One day, the Cabriolet stopped in front of the house. When the owner put a price on it that took Stone’s breath away, he thought about it for less than a minute, then sealed the deal with a handshake and a promise to produce a check. The only problem was he couldn’t summon the courage to tell his wife. When he did, her response was simple and direct. “We’ll make it work,” she said.
“I definitely married up,” he admits. >>>
The Auto Club Museum is a testament to Stone’s love of cars. He recalls, “The only problem was the museum alone didn’t really pencil out.” The storage of garden-variety Mercedes Benzes, Range Rovers and turbo Porsches, as well as the addition of a full-time mechanic and a “concierge” service, helped Stone attract clients . . . virtually all of whom use the club’s facilities. Today, Sun Valley Auto has five full-time employees and recently hosted Wayne Willich’s inaugural ball.
John Blackman is as well-known for his art as for his term as coach and now principal of Wood River High School. Less known is Blackman’s passion for old cars. He now blames his obsession on his grandfather, Chris. An immigrant from Denmark, Chris never lost his temper or raised his voice. His calm spoke to the younger Blackman, who was born to a tumultuous family filled with divorces and unexpected deaths. It was through cars that Blackman discovered art and while a junior in high school in Bellevue, Washington, won first prize at the Bellevue Arts and Crafts fair with a sketch of a 1932 Duesenberg. Blackman’s reproductions of Vargas’ World War II B-17 bombers now brighten the walls of the Auto Club.
Standing in his garage, where an ancient black sedan has evicted the family car, Blackman recalls he was 14 when he bought the 1937 Plymouth Business Coupe P-4. The upholstery had long since rotted away, leaving a rusted spring frame, but the flathead six ran and the three-speed shifted and, upending an apple crate for a seat, he forced the Plymouth into gear and drove it home. Blackman eventually sold the Plymouth in 1973 for $500 to his best friend’s father. He recalls, “I wanted the money for a ’68 Firebird convertible,” then sadly shakes his head.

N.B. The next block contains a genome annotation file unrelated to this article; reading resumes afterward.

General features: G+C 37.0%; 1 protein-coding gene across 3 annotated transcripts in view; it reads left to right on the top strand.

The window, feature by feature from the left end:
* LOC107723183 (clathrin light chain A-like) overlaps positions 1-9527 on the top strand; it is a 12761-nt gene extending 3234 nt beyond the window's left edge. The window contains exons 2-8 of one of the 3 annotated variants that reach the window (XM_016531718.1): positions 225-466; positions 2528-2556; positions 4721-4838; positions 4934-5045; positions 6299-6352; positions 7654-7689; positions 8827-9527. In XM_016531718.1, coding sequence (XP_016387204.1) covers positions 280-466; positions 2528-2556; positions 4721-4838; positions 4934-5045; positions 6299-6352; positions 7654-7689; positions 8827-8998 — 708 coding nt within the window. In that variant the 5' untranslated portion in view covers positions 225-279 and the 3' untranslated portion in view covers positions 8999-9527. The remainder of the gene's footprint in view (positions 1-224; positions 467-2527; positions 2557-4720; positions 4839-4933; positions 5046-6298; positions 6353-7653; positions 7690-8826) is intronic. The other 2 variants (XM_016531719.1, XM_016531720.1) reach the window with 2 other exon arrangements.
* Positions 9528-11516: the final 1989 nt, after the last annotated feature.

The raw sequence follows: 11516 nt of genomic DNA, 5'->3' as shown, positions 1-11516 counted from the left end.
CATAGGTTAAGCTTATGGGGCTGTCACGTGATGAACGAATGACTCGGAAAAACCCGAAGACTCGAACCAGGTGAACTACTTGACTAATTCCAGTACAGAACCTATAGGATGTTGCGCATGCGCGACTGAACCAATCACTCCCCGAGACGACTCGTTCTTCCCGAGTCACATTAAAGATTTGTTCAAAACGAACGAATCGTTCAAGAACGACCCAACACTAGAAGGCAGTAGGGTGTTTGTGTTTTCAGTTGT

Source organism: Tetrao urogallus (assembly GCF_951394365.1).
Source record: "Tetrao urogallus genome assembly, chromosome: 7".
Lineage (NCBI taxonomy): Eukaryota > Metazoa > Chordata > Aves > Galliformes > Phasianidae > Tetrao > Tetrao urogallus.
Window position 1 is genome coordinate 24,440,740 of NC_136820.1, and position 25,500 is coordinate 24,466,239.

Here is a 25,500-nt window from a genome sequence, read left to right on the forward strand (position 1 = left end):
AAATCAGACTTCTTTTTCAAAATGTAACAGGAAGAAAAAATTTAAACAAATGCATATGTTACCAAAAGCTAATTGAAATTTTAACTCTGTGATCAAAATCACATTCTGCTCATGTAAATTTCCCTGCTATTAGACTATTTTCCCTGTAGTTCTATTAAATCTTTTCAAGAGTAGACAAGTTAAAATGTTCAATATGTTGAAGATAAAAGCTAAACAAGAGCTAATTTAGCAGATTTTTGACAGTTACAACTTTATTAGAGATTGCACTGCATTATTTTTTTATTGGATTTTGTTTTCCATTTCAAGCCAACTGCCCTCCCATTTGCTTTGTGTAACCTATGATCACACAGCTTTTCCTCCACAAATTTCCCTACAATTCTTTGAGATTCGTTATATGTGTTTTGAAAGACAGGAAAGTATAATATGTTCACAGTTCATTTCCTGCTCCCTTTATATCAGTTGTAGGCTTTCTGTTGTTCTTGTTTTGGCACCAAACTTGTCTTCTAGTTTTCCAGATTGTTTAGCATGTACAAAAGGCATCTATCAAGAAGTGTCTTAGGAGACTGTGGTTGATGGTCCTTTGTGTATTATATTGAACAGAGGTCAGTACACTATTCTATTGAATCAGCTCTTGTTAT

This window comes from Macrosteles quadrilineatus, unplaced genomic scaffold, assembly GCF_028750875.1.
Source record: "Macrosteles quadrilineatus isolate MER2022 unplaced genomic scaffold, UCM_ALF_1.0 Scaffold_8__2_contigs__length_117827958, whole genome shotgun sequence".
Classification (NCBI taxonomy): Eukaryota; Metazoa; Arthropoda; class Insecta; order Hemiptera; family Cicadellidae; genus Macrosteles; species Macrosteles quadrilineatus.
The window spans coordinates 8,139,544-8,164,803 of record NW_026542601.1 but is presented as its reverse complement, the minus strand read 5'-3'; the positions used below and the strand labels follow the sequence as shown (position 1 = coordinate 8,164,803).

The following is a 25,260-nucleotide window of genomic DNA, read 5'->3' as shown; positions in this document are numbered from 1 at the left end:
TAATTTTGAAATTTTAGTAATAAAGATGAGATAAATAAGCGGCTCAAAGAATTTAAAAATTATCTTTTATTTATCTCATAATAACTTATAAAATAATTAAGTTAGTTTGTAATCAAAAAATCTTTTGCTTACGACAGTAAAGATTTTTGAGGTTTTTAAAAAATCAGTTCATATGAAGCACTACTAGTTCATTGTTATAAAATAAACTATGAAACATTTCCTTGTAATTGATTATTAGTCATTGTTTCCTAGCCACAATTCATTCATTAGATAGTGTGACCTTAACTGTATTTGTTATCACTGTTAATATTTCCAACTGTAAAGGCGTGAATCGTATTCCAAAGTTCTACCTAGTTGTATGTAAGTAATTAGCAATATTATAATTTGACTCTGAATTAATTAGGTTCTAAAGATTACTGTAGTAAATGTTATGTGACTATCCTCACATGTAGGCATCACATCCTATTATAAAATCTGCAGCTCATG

In 1982, he saw an ad for a 1957 Cadillac Coupe Deville in the local paper. Blackman was newly married, enrolled in graduate school and barely making rent, utilities and food. Still, he was drawn to the machine shop address listed in the want ad. The shop had taken the Coupe Deville in trade, then quickly forgot about it out back in a weed-filled lot.
Blackman remembers, “The tires were flat, it was covered with dirt, the upholstery was shot and the interior door panels were stuffed into the trunk.” At the same time he inventoried the rotten tires and filthy engine, he also saw the glass was perfect, the body was straight and the chrome was unflawed. He didn’t know how he would pay for the Cad, or how his wife would react, but when he left, the Coupe Deville was his.
“I somehow found a $100 extra per month until I paid it off,” he recalls. He bought four bias-ply Sears tires, changed all the fluids, rebuilt the carburetor, and almost fell over when the Cad started. Today, 50 years after it first rumbled to life, the enormous V-8 has never been apart, the gloss black paint is original and though the interior has been refreshed, all the numbers match, massive chrome bumper to chrome bumper.
In the way of all obsessions, upon the death of his friend’s father, the 1937 Plymouth returned to haunt him. The widow called Blackman. “He wanted you to have the Plymouth,” she said. The ancient Business Coupe included all the parts, the paint was good and, like an old friend down on his luck, the Plymouth found a home in his crowded garage, where it now waits for him to reinstall the rebuilt transmission.
Blackman recalls how Christian, his son, drove the Cad to high school graduation. In the tradition of such things, perhaps his younger son, Jens, will drive the Plymouth to his own. >>>
You’d never expect to find Bob Baker’s car collection in the Wood River Valley. In 1958 his wife Sonja was a competitive skater and Baker followed her to Sun Valley. Baker thrives on challenges and while Sonja practiced, he strapped on a pair of 215 centimeter wooden skis with long thong bindings, and made his first high-speed turns on Dollar.
In the following years, Baker mixed 90-hour work weeks in his Des Moines, Iowa, grocery stores with vacations in Sun Valley. The Bakers eventually purchased a house and began to put down roots.